First establishing a name for himself at South Africa’s 2004 Design Indaba, when South African arts and crafts was still a largely curio-based sector, Heath Nash was challenged by customers to create a product that would reflect his South African roots. This led Heath to create luminous and playful lamp sculptures out of recycled plastic product and wire for a line aptly called Other People’s Rubbish, featured in HAND/EYE Magazine’s 01/Africa issue. The collection established him as an innovator in the design world and Heath went on to be a guest artist in the UK, Finland, Japan and, most recently, Sweden.
After seven plus years of making and selling his beautiful plastic lampshades, Heath’s workshop in the Woodstock section of Cape Town is now a self-sustaining operation - a dream for any artist, and a compelling bit of evidence that one of the most exciting areas of contemporary design right now is learning how to coax artisans to innovate.
During a recent stint working with Zimbabwean weavers who make traditional natural fiber products, Heath encouraged them to creatively expand, to weave something different. Similarly, on a recent collaboration with glass blowers in Swaziland, he developed stunning prototypes for glass vases within vases – a simple design whose very simplicity demanded outside-the-box thinking. Heath is clearly passionate about this process of helping to harness the often incredible production capacity, skill, and urge to succeed of these craftsmen and women.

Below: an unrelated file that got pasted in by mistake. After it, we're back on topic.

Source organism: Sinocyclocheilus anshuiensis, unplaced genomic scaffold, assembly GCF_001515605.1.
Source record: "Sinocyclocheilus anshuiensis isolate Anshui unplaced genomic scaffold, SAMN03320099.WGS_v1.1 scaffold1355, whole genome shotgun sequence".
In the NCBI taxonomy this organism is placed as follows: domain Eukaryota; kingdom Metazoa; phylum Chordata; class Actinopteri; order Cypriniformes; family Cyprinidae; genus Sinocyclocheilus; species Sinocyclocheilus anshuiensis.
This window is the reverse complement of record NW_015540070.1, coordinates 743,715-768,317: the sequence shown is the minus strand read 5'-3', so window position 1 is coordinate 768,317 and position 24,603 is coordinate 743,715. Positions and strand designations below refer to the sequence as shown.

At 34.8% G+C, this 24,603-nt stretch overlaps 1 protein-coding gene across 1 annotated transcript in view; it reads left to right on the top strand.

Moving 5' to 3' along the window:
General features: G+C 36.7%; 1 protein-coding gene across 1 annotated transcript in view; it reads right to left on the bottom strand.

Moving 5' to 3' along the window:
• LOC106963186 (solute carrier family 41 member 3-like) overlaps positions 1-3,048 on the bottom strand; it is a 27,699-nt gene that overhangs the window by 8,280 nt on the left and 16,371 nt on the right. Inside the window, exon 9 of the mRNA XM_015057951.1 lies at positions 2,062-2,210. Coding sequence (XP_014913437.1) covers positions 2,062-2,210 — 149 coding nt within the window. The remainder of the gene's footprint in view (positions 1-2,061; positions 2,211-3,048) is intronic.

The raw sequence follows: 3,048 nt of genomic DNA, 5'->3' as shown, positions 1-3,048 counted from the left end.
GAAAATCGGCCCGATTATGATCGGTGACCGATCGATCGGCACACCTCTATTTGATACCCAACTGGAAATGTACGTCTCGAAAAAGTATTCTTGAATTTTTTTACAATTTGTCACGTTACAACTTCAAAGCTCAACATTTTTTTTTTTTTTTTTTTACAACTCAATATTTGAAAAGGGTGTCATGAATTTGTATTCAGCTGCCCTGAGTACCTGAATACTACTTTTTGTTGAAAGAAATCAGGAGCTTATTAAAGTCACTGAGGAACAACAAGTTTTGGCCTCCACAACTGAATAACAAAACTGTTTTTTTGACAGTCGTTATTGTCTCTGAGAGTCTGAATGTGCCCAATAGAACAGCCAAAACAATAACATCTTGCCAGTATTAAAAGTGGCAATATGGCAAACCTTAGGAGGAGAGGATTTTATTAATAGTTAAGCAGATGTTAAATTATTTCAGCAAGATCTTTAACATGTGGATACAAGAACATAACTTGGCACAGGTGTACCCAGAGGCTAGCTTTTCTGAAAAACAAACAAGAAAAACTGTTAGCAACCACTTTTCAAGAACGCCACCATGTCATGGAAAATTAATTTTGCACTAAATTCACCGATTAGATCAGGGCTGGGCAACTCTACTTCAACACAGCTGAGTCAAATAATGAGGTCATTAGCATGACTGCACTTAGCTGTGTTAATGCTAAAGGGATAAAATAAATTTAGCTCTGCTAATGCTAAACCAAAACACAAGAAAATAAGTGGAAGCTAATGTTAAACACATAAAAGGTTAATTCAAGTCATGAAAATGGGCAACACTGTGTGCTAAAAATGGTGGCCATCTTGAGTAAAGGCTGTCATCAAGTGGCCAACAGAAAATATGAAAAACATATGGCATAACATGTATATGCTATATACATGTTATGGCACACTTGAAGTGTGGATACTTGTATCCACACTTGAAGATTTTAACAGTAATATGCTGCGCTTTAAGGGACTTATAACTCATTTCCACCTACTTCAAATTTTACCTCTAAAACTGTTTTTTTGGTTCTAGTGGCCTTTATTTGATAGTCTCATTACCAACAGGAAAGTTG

Having spent much time abroad, Heath has a keen understanding of the potential of growing and cross-pollinating artisans and their respective crafts with a hit of design. There is tremendous potential in being able to work intuitively with artists globally and show them how to innovate and develop their own craft.
On a more personal level, the artist in Heath would like to return to sculpture.
He recently spent time in Finland in the tiny village of Fiskars sculpting out of ice. This prompted him to want to further explore the effect of climate change by using weather as a means of production. One particular project involved sculpting petal-like forms out of ice and spraying them with water and blue ink to create layers of transparency and translucency, and then observing how light and heat affected what he had crafted. Similarly, he would like to explore working in a place that is very dry – observing the effects of wind and sun on simple forms made of inherently natural materials.
Being free to create purely based on creative stamina, with no regard whatsoever for the marketplace, is where Heath Nash’s mind is at the moment. He’s also angling for an invitation to the United States. No one has asked yet.
Film producer and connoisseur Natascha Tillmanns lives and works in New York, with several visits a year to her Cape Town roots. For more about Heath Nash, see www.heathnash.com.